A review of “Iron Lake” by William Kent Kreuger

So, I was looking forward to reading this book as it had been highly recommended, and I did like it, but not as much as I expected. To begin with the main character Cork O’Connor is interesting and likable. He is part American Indian and there are quite a lot of American Indian characters in the book, known collectively as “the people” which interested me very much as I know nothing of their culture.

The story is gripping from the off – incomprehensible murders, a wealthy politician, a crumbling marriage, a sweet love story – and secrets and silence everywhere. An occasional mention of a supernatural element adds to the whole but doesn’t intrude. There’s an easygoing quality as well, and many back stories, but they are so engaging – and easygoing doesn’t mean slow.

However. nearing the end of the book I found that some situations were very contrived to allow the hero to unravel the mystery. Also, the denouement is very drawn out and quite boring. It was disappointing after so good a story.

There isn’t any quotable dialogue here but the pace and shape of the story is good. This is the first in a series of books featuring Cork O’Connor and I will definitely read another one in the future. If formally reviewing this book, I would give it three and a half stars.

First lines Friday – with a nod to A Couple of B’s!

FIRST LINES:

“To the red country and part of the grey country of Oklahoma the last rains came gently, and they did not cut the scarred earth. The ploughs crossed and recrossed the rivulet marks. The last rains lifted the corn quickly and scattered weed colonies and grass along the sides of the roads so that the grey country and the dark red country began to disappear under a green cover.”

Can you guess that novel?

A hint: It’s a famous novel and a famous movie by a famous American writer.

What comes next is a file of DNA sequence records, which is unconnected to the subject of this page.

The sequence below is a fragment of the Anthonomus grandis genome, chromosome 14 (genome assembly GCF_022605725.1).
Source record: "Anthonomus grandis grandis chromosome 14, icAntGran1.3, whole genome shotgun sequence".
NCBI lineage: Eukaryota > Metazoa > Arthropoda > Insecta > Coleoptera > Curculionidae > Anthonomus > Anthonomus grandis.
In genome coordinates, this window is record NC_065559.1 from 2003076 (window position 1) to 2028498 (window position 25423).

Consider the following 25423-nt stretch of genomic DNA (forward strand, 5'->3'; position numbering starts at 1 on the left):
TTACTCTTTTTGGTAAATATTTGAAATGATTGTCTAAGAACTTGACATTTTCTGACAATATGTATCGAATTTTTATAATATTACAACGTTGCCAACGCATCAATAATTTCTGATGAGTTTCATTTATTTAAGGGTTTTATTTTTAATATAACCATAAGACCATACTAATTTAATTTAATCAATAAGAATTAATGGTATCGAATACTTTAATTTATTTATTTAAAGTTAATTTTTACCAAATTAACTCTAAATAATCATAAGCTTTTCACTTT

You will all have guessed I’m sure!

The Grapes of Wrath by Steinbeck.

Link to A Couple of B’s – A Couple of B’s ‹ Reader — WordPress.com

An excerpt from the wonderful book – The Grapes of Wrath.

This page from The Grapes of Wrath has stayed with me for forty years at least. I could feel the heat, smell the dust, see the insects going about their business, and most of all, the land turtle, star of the scene.

The sun lay on the grass and warmed it, and in the shade under the grass the insects moved, ants and ant lions to set traps for them, grasshoppers to jump into the air and flick their yellow wings for a second, sow bugs like little armadillos, plodding restlessly on many tender feet. And over the grass at the roadside a land turtle crawled, turning aside for nothing, dragging its high-domed shell over the grass. His hard legs and yellow-nailed feet threshed slowly through the grass, not really walking, but boosting and dragging his shell along. The barley beards slid off his shell, and the clover burrs fell on him and rolled to the ground. His horny beak was partly open, and his fierce, humorous eyes, under brows like finger-nails, stared straight ahead. He came over the grass leaving a beaten trail behind him, and the hill, which was the highway embankment, reared up ahead of him. For a moment he stopped, his head held high. He blinked and looked up and down. At last he started to climb the embankment. Front clawed feet reached forward but did not touch. The hind feet kicked his shell along and the horny head protruded as far as the neck could stretch . . .

For a moment the turtle rested. A red ant ran into the shell, into the soft skin inside the shell, and suddenly head and legs snapped in, and the armoured tail clamped in sideways. The red ant was crushed between body and legs . . . For a long moment the turtle lay still, and then the neck crept out and the old humorous frowning eyes looked about and the legs and tail came out . . .

Now the going was easy, and all the legs worked, and the shell boosted along, waggling from side to side. A sedan driven by a forty-year old woman approached. She saw the turtle and swung to the right, off the highway, the wheels screamed and a cloud of dust boiled up. Two wheels lifted for a moment and then settled. The car skidded back onto the road, and went on, but more slowly. The turtle had jerked back into its shell, but now it hurried on, for the highway was burning hot.